By Kayleigh Platt, Store Manager, Tranmere Church Road
Our local area is known to have higher than average crime rates, so we were one of the first wave identified as a Safety Focus store.
Within the community there are a number of people who are drug users, or they’ve received anti-social behaviour orders (ASBOs) for being drunk and disorderly. They can often be verbally abusive to colleagues, but thankfully physical incidents are lower. Our most recent Talkback results showed that colleagues answered honestly, admitting they didn’t feel safe and wouldn’t recommend as a place to work due to the challenging backdrop.
Since becoming a Safety Focus store, we’ve received additional security measures including body worn cameras (BWCs). At first, the team were sceptical as they thought they were personally being monitored and watched, but the introduction and training videos on how to use the cameras helped dispel any fears. The BWC’s are so lightweight, it’s just like having a lanyard round your neck. They’ve become second nature to wear and the team have fully embraced using them when needed.
If a situation is making anyone feel like their safety is compromised, one push of a button activates the BWC, immediately connecting the colleague to the Mitie Security Operations Centre. The security team then watch and listen to the incident in real time along with everything being recorded. From a store perspective we then report everything on MySafety and to the police where we’re given an incident number. Mitie collate evidence on reoffending customers to help build a case against them which can be used by the police for prosecution matters. Along with the follow up courtesy calls received from both Mitie and Co-op to make sure everyone’s supported following an incident, the team morale has increased and everyone feels more comfortable when faced with difficult situations.
A lot of our customers are regulars, and we really get to know one another. On occasions when there’s a verbal altercation, some regular customers may have tried to get involved and calm things down. Obviously, they’re only trying to help but they were putting themselves at risk too. Now we have the BWCs, we simply let the offender know we’re going to start recording and it appears to prompt an immediate attitude change. Offenders aren’t comfortable knowing the situation is being captured and in around 90% of cases, they stand down.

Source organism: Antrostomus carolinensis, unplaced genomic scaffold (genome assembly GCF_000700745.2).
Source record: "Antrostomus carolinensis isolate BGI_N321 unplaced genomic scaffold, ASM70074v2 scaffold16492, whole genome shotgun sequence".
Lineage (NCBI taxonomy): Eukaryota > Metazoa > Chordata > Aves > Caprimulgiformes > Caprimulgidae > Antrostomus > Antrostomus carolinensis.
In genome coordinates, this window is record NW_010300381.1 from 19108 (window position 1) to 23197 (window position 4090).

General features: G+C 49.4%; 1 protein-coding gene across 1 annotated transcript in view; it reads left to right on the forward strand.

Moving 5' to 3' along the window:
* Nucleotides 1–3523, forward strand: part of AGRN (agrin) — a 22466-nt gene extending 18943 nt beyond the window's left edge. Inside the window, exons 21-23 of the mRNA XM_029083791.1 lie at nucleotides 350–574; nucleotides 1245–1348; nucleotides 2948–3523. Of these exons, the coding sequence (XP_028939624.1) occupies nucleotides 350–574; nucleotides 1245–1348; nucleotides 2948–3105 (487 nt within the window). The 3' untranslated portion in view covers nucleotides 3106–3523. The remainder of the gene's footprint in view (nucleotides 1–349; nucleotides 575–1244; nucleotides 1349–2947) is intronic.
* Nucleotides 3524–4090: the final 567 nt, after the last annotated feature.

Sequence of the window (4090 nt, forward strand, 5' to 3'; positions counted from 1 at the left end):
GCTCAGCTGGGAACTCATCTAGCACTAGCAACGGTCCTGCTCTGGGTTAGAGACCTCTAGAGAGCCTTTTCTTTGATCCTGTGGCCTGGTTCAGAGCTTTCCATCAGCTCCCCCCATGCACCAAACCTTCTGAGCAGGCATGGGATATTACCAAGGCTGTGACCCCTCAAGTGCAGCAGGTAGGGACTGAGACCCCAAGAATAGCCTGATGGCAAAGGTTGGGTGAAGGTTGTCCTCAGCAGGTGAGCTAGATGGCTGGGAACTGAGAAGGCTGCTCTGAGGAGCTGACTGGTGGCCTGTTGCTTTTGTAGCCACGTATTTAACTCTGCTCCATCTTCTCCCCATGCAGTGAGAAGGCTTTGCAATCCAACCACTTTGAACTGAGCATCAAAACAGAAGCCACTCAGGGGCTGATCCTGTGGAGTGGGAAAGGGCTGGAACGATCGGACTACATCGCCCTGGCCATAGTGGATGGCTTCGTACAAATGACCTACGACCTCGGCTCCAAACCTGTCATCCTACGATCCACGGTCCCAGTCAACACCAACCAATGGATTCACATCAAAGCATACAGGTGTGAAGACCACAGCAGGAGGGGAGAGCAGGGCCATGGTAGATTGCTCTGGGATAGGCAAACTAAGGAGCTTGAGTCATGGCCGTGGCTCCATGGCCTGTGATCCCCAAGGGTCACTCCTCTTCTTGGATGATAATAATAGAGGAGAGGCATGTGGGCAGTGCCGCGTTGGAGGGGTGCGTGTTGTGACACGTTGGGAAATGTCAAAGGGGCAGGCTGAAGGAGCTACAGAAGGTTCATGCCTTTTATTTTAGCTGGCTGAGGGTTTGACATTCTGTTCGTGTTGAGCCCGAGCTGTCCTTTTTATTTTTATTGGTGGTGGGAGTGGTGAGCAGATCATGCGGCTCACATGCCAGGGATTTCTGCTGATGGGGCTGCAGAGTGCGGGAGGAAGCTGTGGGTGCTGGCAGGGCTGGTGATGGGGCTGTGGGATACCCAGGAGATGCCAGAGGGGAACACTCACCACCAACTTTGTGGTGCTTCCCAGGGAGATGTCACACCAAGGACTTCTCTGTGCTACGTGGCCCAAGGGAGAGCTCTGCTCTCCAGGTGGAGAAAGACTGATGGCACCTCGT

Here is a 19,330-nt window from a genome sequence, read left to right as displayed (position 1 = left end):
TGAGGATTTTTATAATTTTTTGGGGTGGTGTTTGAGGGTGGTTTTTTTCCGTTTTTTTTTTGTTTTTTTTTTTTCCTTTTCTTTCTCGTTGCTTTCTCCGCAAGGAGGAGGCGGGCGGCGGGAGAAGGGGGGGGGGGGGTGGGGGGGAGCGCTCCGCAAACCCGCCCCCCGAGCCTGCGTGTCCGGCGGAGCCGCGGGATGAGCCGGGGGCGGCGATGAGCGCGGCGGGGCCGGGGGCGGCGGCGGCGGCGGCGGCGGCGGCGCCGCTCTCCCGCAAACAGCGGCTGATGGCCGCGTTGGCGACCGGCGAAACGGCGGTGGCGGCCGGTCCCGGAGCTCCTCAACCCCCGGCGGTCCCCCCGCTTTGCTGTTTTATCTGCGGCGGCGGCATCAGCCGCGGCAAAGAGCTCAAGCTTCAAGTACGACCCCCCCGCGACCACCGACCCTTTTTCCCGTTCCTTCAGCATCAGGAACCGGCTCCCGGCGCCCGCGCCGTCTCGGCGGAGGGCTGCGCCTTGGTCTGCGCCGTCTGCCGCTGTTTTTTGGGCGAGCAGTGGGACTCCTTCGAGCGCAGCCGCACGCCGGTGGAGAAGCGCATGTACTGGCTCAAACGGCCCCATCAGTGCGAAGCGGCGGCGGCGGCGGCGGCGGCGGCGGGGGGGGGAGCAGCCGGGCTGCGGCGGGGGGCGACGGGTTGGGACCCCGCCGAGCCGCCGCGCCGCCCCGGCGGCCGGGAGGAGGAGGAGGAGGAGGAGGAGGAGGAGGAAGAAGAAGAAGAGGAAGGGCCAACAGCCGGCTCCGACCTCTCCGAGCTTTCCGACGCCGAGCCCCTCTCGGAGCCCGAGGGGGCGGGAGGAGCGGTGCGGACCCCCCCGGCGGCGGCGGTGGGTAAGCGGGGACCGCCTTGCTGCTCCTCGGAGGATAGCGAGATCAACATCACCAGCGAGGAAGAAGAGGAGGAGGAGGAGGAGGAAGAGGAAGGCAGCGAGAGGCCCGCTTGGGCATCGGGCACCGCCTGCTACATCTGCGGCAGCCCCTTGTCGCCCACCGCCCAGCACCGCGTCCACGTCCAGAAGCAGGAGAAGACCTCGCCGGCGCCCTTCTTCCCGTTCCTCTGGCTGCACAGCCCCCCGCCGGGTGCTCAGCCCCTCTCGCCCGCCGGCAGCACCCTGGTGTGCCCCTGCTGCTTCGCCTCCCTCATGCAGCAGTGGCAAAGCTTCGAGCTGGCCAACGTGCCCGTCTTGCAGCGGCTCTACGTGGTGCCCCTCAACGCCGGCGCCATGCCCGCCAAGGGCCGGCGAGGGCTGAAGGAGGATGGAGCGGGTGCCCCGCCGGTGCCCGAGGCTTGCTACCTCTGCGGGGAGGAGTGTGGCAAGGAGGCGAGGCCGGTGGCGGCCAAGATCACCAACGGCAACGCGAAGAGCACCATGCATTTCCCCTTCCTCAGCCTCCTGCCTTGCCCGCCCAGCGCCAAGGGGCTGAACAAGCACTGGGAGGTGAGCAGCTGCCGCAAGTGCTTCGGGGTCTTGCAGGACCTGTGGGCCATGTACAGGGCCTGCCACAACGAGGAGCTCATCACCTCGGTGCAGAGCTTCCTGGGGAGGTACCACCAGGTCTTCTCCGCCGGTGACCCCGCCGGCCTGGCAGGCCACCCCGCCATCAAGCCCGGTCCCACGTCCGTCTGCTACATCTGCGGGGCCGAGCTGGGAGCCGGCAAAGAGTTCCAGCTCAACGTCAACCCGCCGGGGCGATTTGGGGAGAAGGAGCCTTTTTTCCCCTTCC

One example was at 7.30am on a Friday morning. Two ladies were in store and one had a dog. I asked her to take it outside unless it was a guide dog, explaining if it was registered as a support dog, she could get a certificate to prove exceptional circumstances allowing the animal to be instore. She initially ignored me before becoming verbally abusive and leaving the store. Within minutes she returned albeit storming through the door with her phone in her hand, which she proceeded to shove in my face, announcing that she was filming me. I remained calm, making it clear I was going to activate my camera to capture the situation as she was impacting on my personal safety. I explained how I wanted the security team to watch what was unfolding including listening to the abuse she was giving me. This triggered something in her, as she suddenly withdrew her phone and they both left. We haven’t seen either of them since.
With the new kit, there’s been a real shift to prevention rather than reaction. It’s constantly about being one step ahead of the small number of people who cause trouble. Crucially, we now feel much more prepared and supported.
You can see the opinions of some of my colleagues about Body Worn Cameras in this short video: